Locust Phase Polyphenism

Locusts are grasshoppers that can form dense migrating swarms through a phenomenon known as locust phase polyphenism. There had been a number of advances made in the areas of behavioral ecology, physiology, and biochemistry which helped understand the mechanism of locust swarming, but the evolutionary relationship between locusts and non-swarming relatives was not well-understood, preventing scientists to see the “big picture.” The results from my dissertation based on a morphological phylogenetic analysis suggest that the locust species within a given lineage do not necessarily form a monophyletic group, indicating that locust phase polyphenism must have evolved multiple times.

Moreover, locust species are often closely related to sedentary species that are capable of expressing density-dependent phenotypic plasticity, which has resulted in a novel hypothesis that the locust swarming is a result of a stepwise assembly of phylogenetically conserved phenotypic plasticity, evolved throughout the diversification of grasshoppers.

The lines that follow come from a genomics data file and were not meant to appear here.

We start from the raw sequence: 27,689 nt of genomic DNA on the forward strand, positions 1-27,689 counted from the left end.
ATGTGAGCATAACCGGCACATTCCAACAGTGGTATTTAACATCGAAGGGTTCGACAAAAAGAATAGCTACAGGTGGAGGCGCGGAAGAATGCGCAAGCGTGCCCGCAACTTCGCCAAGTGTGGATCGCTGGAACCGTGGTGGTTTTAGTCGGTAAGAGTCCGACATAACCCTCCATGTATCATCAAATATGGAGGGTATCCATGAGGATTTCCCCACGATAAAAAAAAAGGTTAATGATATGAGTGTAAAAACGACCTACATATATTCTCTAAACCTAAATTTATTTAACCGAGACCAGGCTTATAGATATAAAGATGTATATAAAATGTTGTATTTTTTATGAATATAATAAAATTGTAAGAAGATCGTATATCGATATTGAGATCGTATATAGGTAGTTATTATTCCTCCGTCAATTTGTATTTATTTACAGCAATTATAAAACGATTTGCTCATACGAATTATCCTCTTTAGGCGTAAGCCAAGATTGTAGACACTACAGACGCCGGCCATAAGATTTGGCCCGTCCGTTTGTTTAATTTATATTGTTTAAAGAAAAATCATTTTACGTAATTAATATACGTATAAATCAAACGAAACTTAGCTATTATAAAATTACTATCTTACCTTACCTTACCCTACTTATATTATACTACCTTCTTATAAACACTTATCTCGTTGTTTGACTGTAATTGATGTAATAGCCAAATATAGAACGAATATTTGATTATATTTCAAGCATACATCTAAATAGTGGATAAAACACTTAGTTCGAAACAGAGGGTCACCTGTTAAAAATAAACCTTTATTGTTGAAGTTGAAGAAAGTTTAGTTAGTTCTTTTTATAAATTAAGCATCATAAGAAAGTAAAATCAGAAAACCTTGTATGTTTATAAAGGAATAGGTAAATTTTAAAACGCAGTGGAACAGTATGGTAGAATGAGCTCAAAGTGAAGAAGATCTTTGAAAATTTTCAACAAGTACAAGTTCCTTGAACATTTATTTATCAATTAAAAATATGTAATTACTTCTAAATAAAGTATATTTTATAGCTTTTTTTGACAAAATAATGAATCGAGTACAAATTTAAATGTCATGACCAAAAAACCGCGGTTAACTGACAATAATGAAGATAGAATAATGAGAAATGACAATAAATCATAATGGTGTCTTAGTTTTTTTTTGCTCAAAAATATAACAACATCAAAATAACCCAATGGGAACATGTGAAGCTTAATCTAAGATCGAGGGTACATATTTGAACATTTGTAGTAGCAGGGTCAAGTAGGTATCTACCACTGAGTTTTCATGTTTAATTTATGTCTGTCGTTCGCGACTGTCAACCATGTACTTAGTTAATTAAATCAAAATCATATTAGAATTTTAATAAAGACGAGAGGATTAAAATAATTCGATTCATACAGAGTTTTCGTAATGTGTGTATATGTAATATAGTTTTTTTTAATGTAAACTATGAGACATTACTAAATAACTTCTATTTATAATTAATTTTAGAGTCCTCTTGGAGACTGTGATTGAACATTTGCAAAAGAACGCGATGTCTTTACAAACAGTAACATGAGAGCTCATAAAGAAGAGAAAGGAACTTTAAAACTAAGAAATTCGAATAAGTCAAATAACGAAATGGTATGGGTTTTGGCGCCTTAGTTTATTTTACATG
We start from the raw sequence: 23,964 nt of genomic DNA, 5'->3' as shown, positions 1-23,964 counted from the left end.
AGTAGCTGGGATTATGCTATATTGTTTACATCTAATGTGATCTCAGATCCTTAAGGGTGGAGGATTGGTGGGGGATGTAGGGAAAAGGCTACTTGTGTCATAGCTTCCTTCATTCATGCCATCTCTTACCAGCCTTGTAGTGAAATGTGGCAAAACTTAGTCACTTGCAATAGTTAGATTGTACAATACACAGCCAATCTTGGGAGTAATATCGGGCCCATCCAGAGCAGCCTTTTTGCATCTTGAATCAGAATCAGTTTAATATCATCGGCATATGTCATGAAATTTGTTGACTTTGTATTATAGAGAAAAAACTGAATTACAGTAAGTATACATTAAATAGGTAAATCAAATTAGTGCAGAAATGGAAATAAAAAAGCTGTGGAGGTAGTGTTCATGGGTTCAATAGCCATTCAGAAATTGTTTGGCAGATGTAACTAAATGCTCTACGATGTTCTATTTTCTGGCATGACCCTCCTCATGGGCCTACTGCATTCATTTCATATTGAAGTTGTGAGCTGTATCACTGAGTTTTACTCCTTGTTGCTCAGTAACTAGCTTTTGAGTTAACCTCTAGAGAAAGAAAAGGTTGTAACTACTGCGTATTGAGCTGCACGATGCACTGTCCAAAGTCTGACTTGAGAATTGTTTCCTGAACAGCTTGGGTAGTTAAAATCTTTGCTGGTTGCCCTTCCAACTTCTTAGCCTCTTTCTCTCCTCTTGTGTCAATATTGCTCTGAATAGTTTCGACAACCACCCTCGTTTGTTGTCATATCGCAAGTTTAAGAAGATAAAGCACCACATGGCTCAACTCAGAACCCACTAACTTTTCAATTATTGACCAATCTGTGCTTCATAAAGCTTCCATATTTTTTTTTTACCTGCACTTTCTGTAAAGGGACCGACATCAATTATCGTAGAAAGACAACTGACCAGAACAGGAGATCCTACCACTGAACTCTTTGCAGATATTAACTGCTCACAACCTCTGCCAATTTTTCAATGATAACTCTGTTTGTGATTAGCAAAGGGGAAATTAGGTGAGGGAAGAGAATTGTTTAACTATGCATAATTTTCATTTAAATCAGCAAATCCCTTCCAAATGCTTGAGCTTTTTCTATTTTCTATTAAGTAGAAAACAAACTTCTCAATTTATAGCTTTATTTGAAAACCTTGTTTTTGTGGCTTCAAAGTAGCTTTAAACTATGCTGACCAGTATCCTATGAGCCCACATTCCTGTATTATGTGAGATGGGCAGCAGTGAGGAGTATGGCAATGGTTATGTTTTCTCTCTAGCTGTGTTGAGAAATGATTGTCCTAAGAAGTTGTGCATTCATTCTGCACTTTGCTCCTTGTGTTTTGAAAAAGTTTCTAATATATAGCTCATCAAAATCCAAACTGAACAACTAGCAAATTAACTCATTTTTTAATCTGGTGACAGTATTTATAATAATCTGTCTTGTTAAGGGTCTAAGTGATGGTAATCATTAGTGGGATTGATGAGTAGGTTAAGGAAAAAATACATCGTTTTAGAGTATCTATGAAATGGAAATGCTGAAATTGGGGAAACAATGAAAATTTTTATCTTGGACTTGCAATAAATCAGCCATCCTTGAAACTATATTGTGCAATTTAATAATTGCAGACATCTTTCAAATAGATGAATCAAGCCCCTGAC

My current research at Texas A&M expands this work by developing a full-scale comparative study to empirically investigate the expression of phenotypic plasticity in phylogenetically close species which can ultimately pinpoint what makes grasshoppers become locusts. This work is currently supported by NSF CAREER Award. Stay tuned for more exciting findings!

Representative Papers:

  • Gotham, S and Song, H. 2013. Non-swarming grasshoppers exhibit density-dependent phenotypic plasticity reminiscent of swarming locusts. Journal of Insect Physiology. 59: 1151-1159.
  • Song, H. 2011. Density-dependent phase polyphenism in nonmodel locusts: A minireview. Psyche 2011, Article ID 741769, 16 pages. doi:10.1155/2011/741769
  • Song, H. and Wenzel, J.W. 2008. Phylogeny of bird-grasshopper subfamily Cyrtacanthacridinae (Orthoptera: Acrididae) and the evolution of locust phase polyphenism. Cladistics 24: 515-542.